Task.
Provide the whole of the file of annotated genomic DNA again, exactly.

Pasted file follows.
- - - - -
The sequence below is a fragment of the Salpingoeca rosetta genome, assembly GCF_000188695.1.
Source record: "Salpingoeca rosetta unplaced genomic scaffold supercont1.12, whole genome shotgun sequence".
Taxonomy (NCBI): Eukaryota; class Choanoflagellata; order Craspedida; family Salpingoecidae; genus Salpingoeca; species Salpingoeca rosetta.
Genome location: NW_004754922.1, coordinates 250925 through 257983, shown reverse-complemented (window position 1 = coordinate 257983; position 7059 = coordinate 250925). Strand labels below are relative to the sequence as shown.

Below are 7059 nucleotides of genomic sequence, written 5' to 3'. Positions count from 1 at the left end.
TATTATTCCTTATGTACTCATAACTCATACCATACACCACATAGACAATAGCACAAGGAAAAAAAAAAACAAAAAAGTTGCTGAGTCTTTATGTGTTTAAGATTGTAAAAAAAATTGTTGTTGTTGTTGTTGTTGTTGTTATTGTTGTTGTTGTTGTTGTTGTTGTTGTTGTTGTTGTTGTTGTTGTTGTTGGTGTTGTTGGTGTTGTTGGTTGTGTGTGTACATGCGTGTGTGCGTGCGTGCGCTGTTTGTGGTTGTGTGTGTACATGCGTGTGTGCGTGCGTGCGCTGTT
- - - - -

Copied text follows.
The sequence below is a fragment of the Salpingoeca rosetta genome, assembly GCF_000188695.1.
Source record: "Salpingoeca rosetta unplaced genomic scaffold supercont1.12, whole genome shotgun sequence".
Taxonomy (NCBI): Eukaryota; class Choanoflagellata; order Craspedida; family Salpingoecidae; genus Salpingoeca; species Salpingoeca rosetta.
Genome location: NW_004754922.1, coordinates 250925 through 257983, shown reverse-complemented (window position 1 = coordinate 257983; position 7059 = coordinate 250925). Strand labels below are relative to the sequence as shown.

Below are 7059 nucleotides of genomic sequence, written 5' to 3'. Positions count from 1 at the left end.
TATTATTCCTTATGTACTCATAACTCATACCATACACCACATAGACAATAGCACAAGGAAAAAAAAAAACAAAAAAGTTGCTGAGTCTTTATGTGTTTAAGATTGTAAAAAAAATTGTTGTTGTTGTTGTTGTTGTTGTTATTGTTGTTGTTGTTGTTGTTGTTGTTGTTGTTGTTGTTGTTGTTGTTGTTGGTGTTGTTGGTGTTGTTGGTTGTGTGTGTACATGCGTGTGTGCGTGCGTGCGCTGTTTGTGGTTGTGTGTGTACATGCGTGTGTGCGTGCGTGCGCTGTT